Is Legacy Hardware Being Correctly Reused or Disposed?

27-09-2018 |   |  By Christian Cawley

Over the years, old desktops, laptops, tablet PCs, printers, docking stations, PDAs, and long abandoned mobile devices have accumulated. Entire rooms (perhaps even buildings) are dedicated to the storage of old technology. This is happening despite the proliferation of legislation dealing with the safe and correct methods of disposal for legacy hardware.

Meeting Local Legislation

Governments and trade bodies around the world have issued guidance on how to properly discard old tech. It isn't a case of just dumping old PCs and monitors in the trash. It's not as if you can easily donate devices to charities and churches to avoid taking the right steps, either.

Many devices come with their own specific issues. Smartphones are made with heavy metals; printer toner is possibly a carcinogen; computer motherboards and processors include elements such as antimony, arsenic, cobalt, lead, mercury, and many others.

In concentration, these are poisonous to humans and wildlife.

Then there is the issue of using computers for as long as possible. The theory is that this will reduce the requirement for new machines to be manufactured, and lessen the carbon footprint and ecological concerns of the process. In truth, of course, it leads to a shrinking of the PC industry, and potentially lead to cost cutting which can have its own environmental impact.

It is therefore vital that organizations follow national legislation on the correct disposal of hardware.

Safe and Correct Disposal

Various differences in the safe and correct disposal laws around the globe prevent us from listing universally accurate steps. However, organizations should be able to contract the services of a professional company who can assist in the safe recycling and reprocessing of old and irreparable hardware.

Before doing this, however, check with the current hardware management contractor. It is possible that a facility for the collection and safe destruction of old equipment is already agreed on.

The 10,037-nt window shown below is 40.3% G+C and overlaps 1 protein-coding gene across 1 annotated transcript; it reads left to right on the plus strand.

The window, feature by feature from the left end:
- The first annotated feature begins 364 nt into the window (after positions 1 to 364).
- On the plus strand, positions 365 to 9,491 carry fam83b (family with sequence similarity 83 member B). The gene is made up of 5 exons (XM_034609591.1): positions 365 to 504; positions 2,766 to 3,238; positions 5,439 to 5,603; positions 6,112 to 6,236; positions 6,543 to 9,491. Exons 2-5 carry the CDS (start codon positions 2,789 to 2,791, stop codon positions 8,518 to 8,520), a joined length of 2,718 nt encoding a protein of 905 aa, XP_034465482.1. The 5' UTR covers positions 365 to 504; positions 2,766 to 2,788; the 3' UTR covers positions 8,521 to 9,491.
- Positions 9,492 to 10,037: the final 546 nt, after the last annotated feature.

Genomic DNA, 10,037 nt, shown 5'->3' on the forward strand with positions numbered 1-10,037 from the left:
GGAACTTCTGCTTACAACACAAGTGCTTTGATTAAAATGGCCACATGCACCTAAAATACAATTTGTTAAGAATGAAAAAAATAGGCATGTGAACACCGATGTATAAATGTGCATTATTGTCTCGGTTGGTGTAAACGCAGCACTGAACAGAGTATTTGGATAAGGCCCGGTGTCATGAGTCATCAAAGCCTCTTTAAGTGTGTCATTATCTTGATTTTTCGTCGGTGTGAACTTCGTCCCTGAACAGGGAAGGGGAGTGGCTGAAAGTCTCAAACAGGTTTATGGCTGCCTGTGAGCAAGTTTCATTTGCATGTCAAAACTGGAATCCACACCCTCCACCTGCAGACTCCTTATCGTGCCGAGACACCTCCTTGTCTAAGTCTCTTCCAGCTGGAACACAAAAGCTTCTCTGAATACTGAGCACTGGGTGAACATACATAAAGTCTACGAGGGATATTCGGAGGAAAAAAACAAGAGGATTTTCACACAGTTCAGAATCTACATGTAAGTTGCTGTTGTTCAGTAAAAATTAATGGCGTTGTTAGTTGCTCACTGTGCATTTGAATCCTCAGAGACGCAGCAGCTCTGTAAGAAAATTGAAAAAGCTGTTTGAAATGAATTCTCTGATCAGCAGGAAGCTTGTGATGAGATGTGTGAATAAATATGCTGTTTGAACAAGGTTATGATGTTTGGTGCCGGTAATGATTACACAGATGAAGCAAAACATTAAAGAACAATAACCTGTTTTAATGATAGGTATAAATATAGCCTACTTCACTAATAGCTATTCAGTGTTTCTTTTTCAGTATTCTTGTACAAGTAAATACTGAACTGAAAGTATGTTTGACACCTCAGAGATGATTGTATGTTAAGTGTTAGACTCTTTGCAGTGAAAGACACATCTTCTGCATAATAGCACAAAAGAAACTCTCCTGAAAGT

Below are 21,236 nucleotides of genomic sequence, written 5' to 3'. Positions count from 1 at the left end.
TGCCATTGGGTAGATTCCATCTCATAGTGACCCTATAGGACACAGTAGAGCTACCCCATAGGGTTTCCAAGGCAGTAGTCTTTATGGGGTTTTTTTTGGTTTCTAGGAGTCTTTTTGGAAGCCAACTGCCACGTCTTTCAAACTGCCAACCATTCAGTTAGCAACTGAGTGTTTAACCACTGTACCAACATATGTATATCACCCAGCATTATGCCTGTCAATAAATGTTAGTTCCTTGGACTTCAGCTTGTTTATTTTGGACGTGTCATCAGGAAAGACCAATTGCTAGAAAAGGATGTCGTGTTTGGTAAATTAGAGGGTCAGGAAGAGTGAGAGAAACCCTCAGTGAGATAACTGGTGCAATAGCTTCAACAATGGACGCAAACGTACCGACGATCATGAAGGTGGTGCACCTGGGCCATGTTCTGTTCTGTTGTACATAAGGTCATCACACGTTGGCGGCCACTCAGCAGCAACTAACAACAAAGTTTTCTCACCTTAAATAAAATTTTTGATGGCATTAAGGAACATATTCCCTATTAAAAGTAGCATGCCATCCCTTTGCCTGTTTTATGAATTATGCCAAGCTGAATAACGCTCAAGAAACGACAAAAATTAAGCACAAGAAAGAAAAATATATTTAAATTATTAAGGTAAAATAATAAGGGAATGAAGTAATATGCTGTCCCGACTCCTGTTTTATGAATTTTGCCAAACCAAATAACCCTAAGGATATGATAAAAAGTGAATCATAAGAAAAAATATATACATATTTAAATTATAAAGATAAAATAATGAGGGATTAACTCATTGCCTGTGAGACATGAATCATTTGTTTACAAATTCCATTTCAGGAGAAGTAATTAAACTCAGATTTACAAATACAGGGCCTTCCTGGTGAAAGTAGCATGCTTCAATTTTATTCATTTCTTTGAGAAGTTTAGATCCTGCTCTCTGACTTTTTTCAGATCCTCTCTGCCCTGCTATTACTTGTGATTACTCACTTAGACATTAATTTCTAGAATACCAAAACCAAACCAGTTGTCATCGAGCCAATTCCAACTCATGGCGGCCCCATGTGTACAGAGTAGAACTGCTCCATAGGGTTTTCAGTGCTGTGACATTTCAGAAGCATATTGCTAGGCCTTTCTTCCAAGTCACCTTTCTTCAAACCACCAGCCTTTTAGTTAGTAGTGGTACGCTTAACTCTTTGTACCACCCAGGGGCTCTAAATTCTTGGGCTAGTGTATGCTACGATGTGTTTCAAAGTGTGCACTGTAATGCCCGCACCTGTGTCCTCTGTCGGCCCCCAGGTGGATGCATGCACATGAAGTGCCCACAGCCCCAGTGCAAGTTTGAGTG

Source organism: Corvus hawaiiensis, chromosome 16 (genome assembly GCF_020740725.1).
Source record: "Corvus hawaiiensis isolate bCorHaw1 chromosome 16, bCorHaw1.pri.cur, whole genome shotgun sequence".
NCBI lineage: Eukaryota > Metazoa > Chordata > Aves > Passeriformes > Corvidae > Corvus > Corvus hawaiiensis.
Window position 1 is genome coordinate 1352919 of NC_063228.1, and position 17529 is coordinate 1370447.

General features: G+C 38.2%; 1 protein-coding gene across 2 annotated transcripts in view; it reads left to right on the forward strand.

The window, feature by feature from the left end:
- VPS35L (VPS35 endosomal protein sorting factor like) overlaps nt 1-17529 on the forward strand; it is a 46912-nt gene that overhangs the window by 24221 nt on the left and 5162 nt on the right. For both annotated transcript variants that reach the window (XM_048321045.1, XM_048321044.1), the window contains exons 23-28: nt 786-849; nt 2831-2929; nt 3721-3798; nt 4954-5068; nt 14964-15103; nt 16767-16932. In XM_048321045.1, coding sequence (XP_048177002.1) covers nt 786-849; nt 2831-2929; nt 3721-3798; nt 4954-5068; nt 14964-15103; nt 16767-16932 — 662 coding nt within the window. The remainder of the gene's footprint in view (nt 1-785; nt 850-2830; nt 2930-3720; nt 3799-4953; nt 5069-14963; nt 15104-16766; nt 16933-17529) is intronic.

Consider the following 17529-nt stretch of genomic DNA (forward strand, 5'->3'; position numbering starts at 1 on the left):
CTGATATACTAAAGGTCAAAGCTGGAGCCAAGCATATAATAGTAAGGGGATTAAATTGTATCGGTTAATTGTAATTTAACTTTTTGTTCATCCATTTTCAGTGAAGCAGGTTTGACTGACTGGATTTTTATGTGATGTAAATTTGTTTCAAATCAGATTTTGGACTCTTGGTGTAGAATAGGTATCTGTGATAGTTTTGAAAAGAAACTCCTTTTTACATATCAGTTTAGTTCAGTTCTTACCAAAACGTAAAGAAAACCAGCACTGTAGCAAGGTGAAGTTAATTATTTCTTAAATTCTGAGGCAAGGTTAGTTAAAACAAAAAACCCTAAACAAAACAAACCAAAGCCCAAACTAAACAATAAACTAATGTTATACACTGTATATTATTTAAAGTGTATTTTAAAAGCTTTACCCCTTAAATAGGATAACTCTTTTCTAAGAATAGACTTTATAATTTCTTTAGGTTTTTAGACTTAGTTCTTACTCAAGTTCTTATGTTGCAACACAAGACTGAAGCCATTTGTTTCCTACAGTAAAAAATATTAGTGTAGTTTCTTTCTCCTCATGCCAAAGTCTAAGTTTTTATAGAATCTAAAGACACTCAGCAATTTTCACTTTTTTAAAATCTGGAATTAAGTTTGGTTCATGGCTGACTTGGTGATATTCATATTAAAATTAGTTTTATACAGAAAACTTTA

What Can Be Reused?

Commencing any project like this requires a complete adherence to asset registration policy. It's vital to know what hardware is set to be discarded. In most cases, this will need to be passed to the disposal company.

However, it's also vital for such a registry to be compiled for internal purposes. Some PCs and printers might belong to particular departments, for instance. Sending these devices to the reprocessing unit might result in some uncomfortable interdepartmental emails, a situation that could be easily avoided with cooperation and easy access to the asset list.

Keep an Eye Out for Gems

It's easy to get carried away with the process. However, the wholesale dumping of gear should be prevented. Careful asset management will uncover not just a detailed view of the hardware that needs reprocessing, but an insight into how the organization previously operated.

This can be revelatory, if only for the discovery of literal museum pieces. If operational, such hardware might be donated to specialist museums, for example. Some universities might also be interested.

If managed correctly, the entire recycling and reprocessing operation can be given press attention, highlighting the environmental credentials of the organization.

And Then There's the Data Issue…

With arrangements made for the safe jettison of worthless old hardware, it's not unreasonable to take the time to establish a system of backing up all data and rendering the hard disk drives unreadable before discarding.

Older computers have far smaller hard disk drives, so backing up shouldn't be a huge issue. There is an issue with legacy malware, but modern antivirus solutions should be able to deal with this.

What all businesses want to avoid is the possibility of key contracts, correspondence, and other private (and commercially sensitive) data falling into the wrong hands. Archive data, and fully wipe disk drives before reprocessing.

 

Read more electronics news related to recycling legacy hardware: Recycling Challenges the Electronics Industry to Clean Up its Act


By Christian Cawley

Christian Cawley is a freelance technology writer, with a background in healthcare and financial services industries. He writes extensively online, and contributes to print periodicals and specials.

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